US employment on track but wage inflation dormant

by Chris Becker

The most important economic event on the calendar came and went on Friday night, the US monthly employment data print, or “nonfarm payroll” or NFP. It was a good print, coming in slightly over expectations, but didn’t fire up stocks nor bonds after the release.

Here’s the sticky from the BLS via Calculated Risk:

Total nonfarm payroll employment increased by 209,000 in July, and the unemployment rate was little changed at 4.3 percent, the U.S. Bureau of Labor Statistics reported today. Employment increased in food services and drinking places, professional and business services, and health care.

In July, average hourly earnings for all employees on private nonfarm payrolls rose by 9 cents to $26.36. Over the year, average hourly earnings have risen by 65 cents, or 2.5 percent.
emphasis added

With headline unemployment (but not underemployment, or youth employment) still treading near record lows and with wage inflation kept under check, the Federal Reserve has no reason to accelerate its rate rise agenda from here.

In fact wage growth is trending down still:


source: tradingeconomics.com

If Trump wants to hit his magical 4% annual GDP number, beyond actually passing any legislation – ha ha – wage inflation needs to be the central focus of any domestic economic agenda. If he had one that is.

For comparison purposes, here’s the change in private sector jobs for the last series of Presidential terms:

 

Mr. G.W. Bush (red) took office following the bursting of the stock market bubble, and left during the bursting of the housing bubble. Mr. Obama (blue) took office during the financial crisis and great recession. There was also a significant recession in the early ’80s right after Mr. Reagan (yellow) took office.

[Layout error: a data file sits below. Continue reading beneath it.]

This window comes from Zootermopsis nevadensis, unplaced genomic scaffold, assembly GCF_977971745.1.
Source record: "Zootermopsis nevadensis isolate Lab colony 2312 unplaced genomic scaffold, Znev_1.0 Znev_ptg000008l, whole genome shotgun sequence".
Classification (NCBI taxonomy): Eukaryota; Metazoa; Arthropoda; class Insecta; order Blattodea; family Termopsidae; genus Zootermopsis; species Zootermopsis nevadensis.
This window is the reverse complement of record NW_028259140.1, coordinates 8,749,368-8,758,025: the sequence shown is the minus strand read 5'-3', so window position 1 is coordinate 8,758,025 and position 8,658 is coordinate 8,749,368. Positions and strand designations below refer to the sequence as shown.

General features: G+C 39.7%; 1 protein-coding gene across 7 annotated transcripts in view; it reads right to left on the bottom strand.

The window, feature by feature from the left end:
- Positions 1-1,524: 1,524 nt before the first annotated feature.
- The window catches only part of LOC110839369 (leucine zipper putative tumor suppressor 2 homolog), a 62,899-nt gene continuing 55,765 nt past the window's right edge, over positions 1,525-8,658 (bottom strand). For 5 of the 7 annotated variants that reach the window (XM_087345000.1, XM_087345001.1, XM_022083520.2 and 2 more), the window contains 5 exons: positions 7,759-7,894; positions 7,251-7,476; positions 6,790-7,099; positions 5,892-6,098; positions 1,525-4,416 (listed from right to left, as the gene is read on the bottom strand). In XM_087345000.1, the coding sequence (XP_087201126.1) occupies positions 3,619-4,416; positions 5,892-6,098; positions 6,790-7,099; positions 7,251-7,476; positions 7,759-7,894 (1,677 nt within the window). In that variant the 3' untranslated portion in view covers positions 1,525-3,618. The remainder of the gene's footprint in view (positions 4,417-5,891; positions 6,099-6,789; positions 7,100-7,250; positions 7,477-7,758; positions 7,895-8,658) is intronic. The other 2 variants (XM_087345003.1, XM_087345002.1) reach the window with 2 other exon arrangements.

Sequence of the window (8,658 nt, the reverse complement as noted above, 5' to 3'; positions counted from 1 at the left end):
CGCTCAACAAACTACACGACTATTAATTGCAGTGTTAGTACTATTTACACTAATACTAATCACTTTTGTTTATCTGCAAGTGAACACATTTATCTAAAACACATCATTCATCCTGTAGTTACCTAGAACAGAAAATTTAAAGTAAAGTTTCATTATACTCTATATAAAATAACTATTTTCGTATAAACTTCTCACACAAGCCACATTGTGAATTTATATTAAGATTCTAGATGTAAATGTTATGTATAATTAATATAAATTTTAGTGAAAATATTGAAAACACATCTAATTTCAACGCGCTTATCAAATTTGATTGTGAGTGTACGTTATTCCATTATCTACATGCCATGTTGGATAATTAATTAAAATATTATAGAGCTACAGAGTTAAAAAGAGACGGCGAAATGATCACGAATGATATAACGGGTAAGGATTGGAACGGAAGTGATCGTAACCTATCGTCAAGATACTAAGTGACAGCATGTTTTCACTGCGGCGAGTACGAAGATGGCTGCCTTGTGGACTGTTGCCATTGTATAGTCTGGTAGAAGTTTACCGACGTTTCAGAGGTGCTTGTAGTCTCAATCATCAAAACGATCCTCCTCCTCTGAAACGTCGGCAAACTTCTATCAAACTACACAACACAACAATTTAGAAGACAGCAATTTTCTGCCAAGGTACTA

There was a recession towards the end of President G.H.W. Bush (purple) term, and Mr Clinton (light blue) served for eight years without a recession.

The employment recovery during Mr. G.W. Bush’s (red) first term was sluggish, and private employment was down 811,000 jobs at the end of his first term.   At the end of Mr. Bush’s second term, private employment was collapsing, and there were net 396,000 private sector jobs lost during Mr. Bush’s two terms.

Private sector employment increased slightly under President G.H.W. Bush (purple), with 1,510,000 private sector jobs added.

Private sector employment increased by 20,966,000 under President Clinton (light blue), by 14,717,000 under President Reagan (yellow), and 9,041,000 under President Carter (dashed green).

There were only 1,937,000 more private sector jobs at the end of Mr. Obama’s first term.  At the end of his second term, there were 11,756,000 more private sector jobs than when Mr. Obama initially took office.

During the first six months of Mr. Trump’s term, the economy has added 1,027,000 private sector jobs.

The orange has a fair bit more of catching up to do. Maybe hire more golf caddies?

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